Democrat ‘tsunami’ looks more ripple-like in most places, but it hit N.J. hard. Why?

By Matt Rooney
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We’ll unpack the results more as the week grinds on, Save Jerseyans, but Election Night 2018 can be summed up as followed:

A Democrat night, but not quite a historic “wave” by an means.

The House Dems pretty much performed as expected by the polling forecasts, grabbing a healthy number of seats but nowhere near what Republicans gained in 1994 or 2010. The GOP actually GAINED three U.S. Senate seats to keep the conservative judicial nomination train chugging along, and on the gubernatorial front, Republicans hung on in some large, key states like Florida and Ohio where losses were expected.

“Grassroots enthusiasm for President Trump, who did more than any President in history to support Republican candidates, and the Republican Party’s expansive get-out-the-vote operation, turned the forecasted Democrat tsunami into a ripple,” opined RNC Chairwoman Ronna McDaniel. “With gains in the Senate, Republicans defied history, an achievement reached only four times in history. Despite record House retirements and massive Democrat candidate fundraising advantages, Republicans stand in a stronger position than nearly anyone predicted. Democrats must now come to the table to work with President Trump and Republicans to keep our economy strong, secure our borders, and continue to move the country in the right direction.”

Less generously, Election 2018 was nothing out-of-the-ordinary for a Midterm cycle.

Except, of course, here in New Jersey.

As of this writing? Our friend Tom MacArthur (R, NJ-03) is clinging to a small lead over challenger Andy Kim; if MacArthur doesn’t survive more counting (say a prayer, please), New Jersey will have gone from five to one GOP representative in Congress (Chris Smith in NJ-04). MacArthur’s 2,000+ vote lead is dwarfed by 16,000 as-of-yet-uncounted mail-in ballots. That could take days or even weeks to resolve.

Hugin lost to Menendez, too, by close to 10-points despite a $36 million personal investment in what ended up being America’s 3rd most expensive U.S. Senate contest. The carnage gets worse down ballot: for example, Republicans are now out-of-power in Burlington County for the first time in four decades, and loses in big towns will make clawing their way  back to a freeholder majority very challenging. One of the state’s more potent GOP organizations gone… poof! …just like that. The NJGOP also lost ground in Somerset County and Morris County looked more a shade of purple than its usual bright red (e.g. Asm. Jay Webber, the GOP House nominee who fell to Mikie Sherrill, may’ve actually lost his legislative district contained in NJ-11 due in large part to a loss in Parsippany).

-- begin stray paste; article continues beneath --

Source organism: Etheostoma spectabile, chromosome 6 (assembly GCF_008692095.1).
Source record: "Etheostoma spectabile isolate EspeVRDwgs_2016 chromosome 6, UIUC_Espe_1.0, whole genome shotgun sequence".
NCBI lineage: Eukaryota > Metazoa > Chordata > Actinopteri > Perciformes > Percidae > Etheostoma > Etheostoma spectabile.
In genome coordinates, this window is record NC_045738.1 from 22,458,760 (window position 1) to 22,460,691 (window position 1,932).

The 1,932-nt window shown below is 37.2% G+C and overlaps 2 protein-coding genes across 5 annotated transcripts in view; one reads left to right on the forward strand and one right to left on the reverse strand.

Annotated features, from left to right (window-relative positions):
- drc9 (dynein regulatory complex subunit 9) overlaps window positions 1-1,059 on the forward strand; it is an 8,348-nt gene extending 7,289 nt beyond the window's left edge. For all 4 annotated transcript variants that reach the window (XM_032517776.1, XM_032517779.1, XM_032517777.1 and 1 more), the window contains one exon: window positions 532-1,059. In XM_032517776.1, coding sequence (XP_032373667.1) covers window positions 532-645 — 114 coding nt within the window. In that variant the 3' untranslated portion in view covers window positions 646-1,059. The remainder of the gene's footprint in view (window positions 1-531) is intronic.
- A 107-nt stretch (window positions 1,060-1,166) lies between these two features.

What gives? What’s wrong with New Jersey?

Particularly when all available data suggests our relatively-recent obsession with electing Democrats is holding back the state’s economy while the rest of the nation roars?

What, said another way, are WE resisting, exactly? Why are voters ‘resisting’ Republicans

The answer is multitudinous. Money, sure, but I also think it’s a lethal cocktail of (1) lingering post-Christie NJGOP brand problems and infrastructure challenges, (2) demographic changes (don’t be surprised if we find out Bob Hugin, like Tom Kean in 2006, won white voters last night), and (3) something I  wrote about back in January: affluent suburban voters who, while economically under-performing because of Democrat policies, nevertheless feel as if they’re wealthy enough to afford prioritizing social issues over the bread-and-butter ones where Republicans traditionally have an advantage. If it was just money? Seth Grossman wouldn’t have made a race of it last night in NJ-02.

Again… there will be plenty of time in the days ahead to discuss these issues and more including TACTICS; I’m not sure it makes sense, for instance, to continue to spending big money on early 2000’s-style GOTV operations which don’t seem to be helping given our margins of defeat in major races. Those resources might be better directed at persuasion beforehand with a renewed emphasis on new technologies. 

Put a pin in that. For now? After a night in which many Republicans from New England to Florida and across the fruited plains were able to defy expectations of a killer blue wave?

New Jersey Republican leaders need to quit acting like Donald Trump is the sum of all their problems. That’s a cop-out. We all know the great NJGOP decline started well before before November 2016.

With ‘rock bottom’ dead ahead, it’s long-past time to exercise a little self-responsibility and get introspective before the hole gets another few inches deeper.

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